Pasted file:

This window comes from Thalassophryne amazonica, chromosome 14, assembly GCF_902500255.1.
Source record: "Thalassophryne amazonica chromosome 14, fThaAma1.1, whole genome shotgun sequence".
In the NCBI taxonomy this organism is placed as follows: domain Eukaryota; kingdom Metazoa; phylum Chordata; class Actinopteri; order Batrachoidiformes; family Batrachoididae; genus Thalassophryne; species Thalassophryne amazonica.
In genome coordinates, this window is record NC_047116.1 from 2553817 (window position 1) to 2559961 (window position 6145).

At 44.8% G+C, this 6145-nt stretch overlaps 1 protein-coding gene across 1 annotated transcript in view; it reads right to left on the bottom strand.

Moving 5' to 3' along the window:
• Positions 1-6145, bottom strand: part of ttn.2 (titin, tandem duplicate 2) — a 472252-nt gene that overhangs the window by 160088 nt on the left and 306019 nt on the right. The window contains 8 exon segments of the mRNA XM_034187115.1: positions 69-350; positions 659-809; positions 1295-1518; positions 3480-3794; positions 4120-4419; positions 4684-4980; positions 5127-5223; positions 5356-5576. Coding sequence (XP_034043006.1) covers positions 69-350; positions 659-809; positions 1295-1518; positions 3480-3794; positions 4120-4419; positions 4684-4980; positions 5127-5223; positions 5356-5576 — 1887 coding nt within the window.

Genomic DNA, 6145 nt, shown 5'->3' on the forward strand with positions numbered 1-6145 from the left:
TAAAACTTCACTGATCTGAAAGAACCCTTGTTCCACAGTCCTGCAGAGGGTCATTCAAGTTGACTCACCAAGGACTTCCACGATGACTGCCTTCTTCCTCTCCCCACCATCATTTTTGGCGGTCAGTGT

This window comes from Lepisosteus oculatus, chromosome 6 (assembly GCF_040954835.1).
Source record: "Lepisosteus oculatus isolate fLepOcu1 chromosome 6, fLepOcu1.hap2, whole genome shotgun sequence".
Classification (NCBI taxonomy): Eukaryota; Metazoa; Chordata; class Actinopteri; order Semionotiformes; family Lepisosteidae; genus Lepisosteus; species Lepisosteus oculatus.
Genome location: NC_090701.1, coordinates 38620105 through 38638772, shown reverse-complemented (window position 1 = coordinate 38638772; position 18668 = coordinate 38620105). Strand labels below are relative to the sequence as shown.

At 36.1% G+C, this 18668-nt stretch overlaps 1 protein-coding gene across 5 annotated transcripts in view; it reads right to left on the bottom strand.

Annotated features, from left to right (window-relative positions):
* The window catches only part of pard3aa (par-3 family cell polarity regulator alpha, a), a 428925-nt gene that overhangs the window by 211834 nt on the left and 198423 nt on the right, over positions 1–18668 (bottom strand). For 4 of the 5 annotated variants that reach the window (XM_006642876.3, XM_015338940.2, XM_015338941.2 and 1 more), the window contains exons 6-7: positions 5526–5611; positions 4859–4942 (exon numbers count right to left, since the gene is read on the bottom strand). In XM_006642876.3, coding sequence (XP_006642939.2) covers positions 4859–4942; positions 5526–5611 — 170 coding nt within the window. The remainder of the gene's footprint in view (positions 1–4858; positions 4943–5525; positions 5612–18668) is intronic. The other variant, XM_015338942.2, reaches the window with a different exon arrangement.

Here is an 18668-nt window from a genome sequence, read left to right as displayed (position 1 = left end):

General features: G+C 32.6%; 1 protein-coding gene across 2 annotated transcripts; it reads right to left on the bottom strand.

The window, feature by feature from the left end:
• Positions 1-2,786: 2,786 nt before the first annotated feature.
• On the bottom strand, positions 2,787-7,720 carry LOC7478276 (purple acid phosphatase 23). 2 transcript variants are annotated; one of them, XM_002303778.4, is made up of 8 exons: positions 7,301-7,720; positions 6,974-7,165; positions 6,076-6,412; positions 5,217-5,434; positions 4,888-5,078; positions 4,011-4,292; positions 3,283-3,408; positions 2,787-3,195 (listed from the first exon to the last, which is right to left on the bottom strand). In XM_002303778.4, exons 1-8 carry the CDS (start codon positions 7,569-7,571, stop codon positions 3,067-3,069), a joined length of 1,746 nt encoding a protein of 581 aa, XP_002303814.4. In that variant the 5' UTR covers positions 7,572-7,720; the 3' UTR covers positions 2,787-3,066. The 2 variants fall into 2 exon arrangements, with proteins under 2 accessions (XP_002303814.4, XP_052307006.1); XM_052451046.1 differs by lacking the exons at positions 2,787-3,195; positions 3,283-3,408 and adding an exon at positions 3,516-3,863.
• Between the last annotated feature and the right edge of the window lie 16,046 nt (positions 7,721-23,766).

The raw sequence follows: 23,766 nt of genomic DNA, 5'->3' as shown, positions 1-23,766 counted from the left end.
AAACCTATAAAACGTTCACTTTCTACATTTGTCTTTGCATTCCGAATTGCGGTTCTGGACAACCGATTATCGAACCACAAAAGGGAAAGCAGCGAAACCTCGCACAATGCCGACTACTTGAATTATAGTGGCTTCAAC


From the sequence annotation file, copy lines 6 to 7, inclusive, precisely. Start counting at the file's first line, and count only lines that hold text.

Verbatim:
Moving 5' to 3' along the window:
• Positions 1-6145, bottom strand: part of ttn.2 (titin, tandem duplicate 2) — a 472252-nt gene that overhangs the window by 160088 nt on the left and 306019 nt on the right. The window contains 8 exon segments of the mRNA XM_034187115.1: positions 69-350; positions 659-809; positions 1295-1518; positions 3480-3794; positions 4120-4419; positions 4684-4980; positions 5127-5223; positions 5356-5576. Coding sequence (XP_034043006.1) covers positions 69-350; positions 659-809; positions 1295-1518; positions 3480-3794; positions 4120-4419; positions 4684-4980; positions 5127-5223; positions 5356-5576 — 1887 coding nt within the window.